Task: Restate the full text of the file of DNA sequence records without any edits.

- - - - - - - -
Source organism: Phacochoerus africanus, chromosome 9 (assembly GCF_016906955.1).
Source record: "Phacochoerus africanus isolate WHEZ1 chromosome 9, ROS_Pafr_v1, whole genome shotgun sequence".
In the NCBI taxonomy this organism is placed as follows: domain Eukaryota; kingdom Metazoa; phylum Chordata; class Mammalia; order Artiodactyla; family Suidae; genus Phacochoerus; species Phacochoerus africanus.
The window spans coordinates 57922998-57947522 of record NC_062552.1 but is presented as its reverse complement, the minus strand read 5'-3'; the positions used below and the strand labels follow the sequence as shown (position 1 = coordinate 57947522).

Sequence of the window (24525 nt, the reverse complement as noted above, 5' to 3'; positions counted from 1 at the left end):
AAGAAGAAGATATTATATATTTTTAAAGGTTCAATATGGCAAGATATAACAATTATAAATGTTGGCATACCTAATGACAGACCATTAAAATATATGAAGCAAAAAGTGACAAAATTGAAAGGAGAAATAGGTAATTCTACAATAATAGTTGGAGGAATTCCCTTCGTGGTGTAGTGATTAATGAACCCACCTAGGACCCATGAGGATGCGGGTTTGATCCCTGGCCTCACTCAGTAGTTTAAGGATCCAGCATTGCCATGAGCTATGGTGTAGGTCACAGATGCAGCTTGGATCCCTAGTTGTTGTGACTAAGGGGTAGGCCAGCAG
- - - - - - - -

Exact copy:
Source organism: Phacochoerus africanus, chromosome 9 (assembly GCF_016906955.1).
Source record: "Phacochoerus africanus isolate WHEZ1 chromosome 9, ROS_Pafr_v1, whole genome shotgun sequence".
In the NCBI taxonomy this organism is placed as follows: domain Eukaryota; kingdom Metazoa; phylum Chordata; class Mammalia; order Artiodactyla; family Suidae; genus Phacochoerus; species Phacochoerus africanus.
The window spans coordinates 57922998-57947522 of record NC_062552.1 but is presented as its reverse complement, the minus strand read 5'-3'; the positions used below and the strand labels follow the sequence as shown (position 1 = coordinate 57947522).

Sequence of the window (24525 nt, the reverse complement as noted above, 5' to 3'; positions counted from 1 at the left end):
AAGAAGAAGATATTATATATTTTTAAAGGTTCAATATGGCAAGATATAACAATTATAAATGTTGGCATACCTAATGACAGACCATTAAAATATATGAAGCAAAAAGTGACAAAATTGAAAGGAGAAATAGGTAATTCTACAATAATAGTTGGAGGAATTCCCTTCGTGGTGTAGTGATTAATGAACCCACCTAGGACCCATGAGGATGCGGGTTTGATCCCTGGCCTCACTCAGTAGTTTAAGGATCCAGCATTGCCATGAGCTATGGTGTAGGTCACAGATGCAGCTTGGATCCCTAGTTGTTGTGACTAAGGGGTAGGCCAGCAG